Field work opportunities - Professor Alan Outram
At Exeter, we think that fieldwork is an important part of your archaeology degree. All students have the opportunity to spend time in the field, usually over the summer between the first and second year. This will often take place on a university-led excavation, but students may also register on approved external digs.
Excavation may take you far from home, or just around the corner; over recent years Exeter students have experienced fieldwork in as diverse locations as Argentina, Sri Lanka, Kazakhstan, South Dakota, Texas and here in Devon. In some cases, fieldwork may consist of archaeological work in a museum rather than excavation.
The majority of students carry out fieldwork in relation to research being carried out by academic staff and details of fieldwork locations vary each year.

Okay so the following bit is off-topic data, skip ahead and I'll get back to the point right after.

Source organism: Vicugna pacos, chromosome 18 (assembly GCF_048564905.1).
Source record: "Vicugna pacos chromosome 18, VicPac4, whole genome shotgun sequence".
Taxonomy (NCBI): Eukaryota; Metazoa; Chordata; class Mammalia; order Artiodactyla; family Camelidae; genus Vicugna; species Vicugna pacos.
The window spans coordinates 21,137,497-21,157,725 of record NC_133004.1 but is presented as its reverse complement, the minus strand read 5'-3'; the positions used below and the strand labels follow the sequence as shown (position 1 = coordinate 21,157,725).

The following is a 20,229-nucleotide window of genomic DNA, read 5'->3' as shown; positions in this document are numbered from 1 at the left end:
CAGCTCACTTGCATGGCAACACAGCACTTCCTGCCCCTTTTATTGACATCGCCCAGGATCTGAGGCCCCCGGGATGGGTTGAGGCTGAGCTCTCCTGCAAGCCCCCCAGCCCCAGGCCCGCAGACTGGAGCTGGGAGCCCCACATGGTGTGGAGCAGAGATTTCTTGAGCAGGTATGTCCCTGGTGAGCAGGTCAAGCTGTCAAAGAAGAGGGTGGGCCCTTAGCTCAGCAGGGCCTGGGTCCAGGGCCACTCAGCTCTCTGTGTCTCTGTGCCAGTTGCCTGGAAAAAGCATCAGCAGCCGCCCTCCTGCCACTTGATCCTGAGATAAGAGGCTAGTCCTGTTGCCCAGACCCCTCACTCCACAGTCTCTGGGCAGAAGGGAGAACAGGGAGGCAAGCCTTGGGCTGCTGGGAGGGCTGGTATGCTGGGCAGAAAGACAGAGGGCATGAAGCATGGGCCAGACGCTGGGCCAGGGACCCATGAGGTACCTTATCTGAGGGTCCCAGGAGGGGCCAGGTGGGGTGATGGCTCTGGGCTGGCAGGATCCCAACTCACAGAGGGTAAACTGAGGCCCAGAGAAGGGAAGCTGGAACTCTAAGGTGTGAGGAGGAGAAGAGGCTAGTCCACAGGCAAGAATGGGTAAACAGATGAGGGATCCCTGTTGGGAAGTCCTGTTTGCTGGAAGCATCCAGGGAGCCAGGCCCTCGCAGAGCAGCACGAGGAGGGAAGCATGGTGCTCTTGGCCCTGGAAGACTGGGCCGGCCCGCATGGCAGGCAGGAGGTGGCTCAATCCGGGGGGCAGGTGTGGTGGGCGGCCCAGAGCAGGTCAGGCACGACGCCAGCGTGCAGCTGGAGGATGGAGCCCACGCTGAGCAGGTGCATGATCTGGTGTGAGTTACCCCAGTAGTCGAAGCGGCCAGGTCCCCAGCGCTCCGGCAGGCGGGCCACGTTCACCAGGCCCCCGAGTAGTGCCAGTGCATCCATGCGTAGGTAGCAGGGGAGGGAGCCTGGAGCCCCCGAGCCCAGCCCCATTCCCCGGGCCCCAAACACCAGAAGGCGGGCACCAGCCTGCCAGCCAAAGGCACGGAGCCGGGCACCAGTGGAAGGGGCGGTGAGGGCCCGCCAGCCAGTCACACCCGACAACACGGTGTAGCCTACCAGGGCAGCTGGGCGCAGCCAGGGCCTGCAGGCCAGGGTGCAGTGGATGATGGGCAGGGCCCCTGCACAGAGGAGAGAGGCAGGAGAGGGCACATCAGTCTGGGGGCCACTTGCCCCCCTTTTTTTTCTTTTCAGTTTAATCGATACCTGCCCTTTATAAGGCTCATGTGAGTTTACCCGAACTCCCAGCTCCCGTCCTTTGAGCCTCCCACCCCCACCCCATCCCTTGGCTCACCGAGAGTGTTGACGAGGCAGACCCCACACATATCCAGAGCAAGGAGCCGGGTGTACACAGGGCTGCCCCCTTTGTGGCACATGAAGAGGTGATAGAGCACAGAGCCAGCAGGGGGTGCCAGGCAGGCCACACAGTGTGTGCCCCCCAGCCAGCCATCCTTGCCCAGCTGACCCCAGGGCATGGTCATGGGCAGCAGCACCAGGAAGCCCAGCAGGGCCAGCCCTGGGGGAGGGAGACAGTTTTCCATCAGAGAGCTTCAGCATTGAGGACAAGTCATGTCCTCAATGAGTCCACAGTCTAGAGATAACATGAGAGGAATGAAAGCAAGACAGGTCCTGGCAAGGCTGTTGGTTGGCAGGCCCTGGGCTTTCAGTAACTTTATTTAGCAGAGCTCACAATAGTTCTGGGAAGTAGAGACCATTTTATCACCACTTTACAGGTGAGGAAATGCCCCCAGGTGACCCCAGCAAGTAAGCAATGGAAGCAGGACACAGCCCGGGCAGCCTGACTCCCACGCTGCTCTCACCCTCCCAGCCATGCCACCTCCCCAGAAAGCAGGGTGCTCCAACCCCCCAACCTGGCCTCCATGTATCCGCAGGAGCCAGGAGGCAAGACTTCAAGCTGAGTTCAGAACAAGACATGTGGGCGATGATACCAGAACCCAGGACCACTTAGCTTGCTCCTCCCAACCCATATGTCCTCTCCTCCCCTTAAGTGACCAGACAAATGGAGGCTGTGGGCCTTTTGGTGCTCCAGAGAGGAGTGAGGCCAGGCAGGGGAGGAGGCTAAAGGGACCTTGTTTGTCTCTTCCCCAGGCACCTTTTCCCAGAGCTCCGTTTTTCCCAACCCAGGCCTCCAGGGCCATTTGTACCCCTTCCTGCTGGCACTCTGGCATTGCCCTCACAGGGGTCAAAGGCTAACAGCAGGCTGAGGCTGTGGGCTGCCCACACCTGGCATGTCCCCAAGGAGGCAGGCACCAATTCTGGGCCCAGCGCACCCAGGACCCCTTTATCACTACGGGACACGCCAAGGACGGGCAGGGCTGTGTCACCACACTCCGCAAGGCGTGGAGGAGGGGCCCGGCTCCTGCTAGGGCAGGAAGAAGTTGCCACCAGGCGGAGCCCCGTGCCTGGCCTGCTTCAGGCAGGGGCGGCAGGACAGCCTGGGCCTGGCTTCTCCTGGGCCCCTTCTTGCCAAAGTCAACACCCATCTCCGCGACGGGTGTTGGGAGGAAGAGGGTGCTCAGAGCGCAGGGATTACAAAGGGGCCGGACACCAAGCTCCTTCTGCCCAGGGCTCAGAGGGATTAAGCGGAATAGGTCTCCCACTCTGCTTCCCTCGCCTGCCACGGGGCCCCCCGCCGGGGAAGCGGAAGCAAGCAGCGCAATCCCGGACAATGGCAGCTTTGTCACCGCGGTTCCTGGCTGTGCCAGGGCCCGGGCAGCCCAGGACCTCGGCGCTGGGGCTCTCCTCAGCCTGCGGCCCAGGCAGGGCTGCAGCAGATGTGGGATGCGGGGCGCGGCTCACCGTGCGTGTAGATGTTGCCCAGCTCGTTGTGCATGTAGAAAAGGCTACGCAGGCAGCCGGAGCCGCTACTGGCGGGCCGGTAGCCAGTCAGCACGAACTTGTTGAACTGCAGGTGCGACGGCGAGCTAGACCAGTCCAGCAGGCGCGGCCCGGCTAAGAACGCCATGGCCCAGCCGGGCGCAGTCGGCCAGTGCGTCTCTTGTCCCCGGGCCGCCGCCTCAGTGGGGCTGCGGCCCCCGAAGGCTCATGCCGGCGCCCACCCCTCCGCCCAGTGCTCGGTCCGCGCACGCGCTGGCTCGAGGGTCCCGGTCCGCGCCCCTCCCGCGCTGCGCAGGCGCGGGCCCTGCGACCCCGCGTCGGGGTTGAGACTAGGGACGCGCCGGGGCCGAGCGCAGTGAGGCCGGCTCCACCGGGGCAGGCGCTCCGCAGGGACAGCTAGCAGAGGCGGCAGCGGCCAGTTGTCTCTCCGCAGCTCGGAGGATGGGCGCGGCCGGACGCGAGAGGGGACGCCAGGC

We also run a field school in South Devon, which is open to current students and external participants, Digging Roman Devon at Ipplepen. We are grateful for financial support for Ipplepen from the British Museum and Devon County Council.
Examples of recent fieldwork:
- Excavation in prehistoric ‘Plains Indian’ village in Mitchell, South Dakota
- Experimental archaeology project involving the smelting of metals in wind-powered furnaces in Sri Lanka
- Geophysical survey of ceremonial site of Taquara/Itarare people near El Dorado, Argentina
- Survey of antique buildings at World Heritage Site in Butrint, Albania
- Expedition to Gault, Texas, to examine one of the oldest sites of habitation in North America
- Survey and excavation at medieval manorial complex at Stokenham in Devon
- Exploration of early iron working on Exmoor
- Excavation and survey work in Kazakhstan to explore early domestication of horses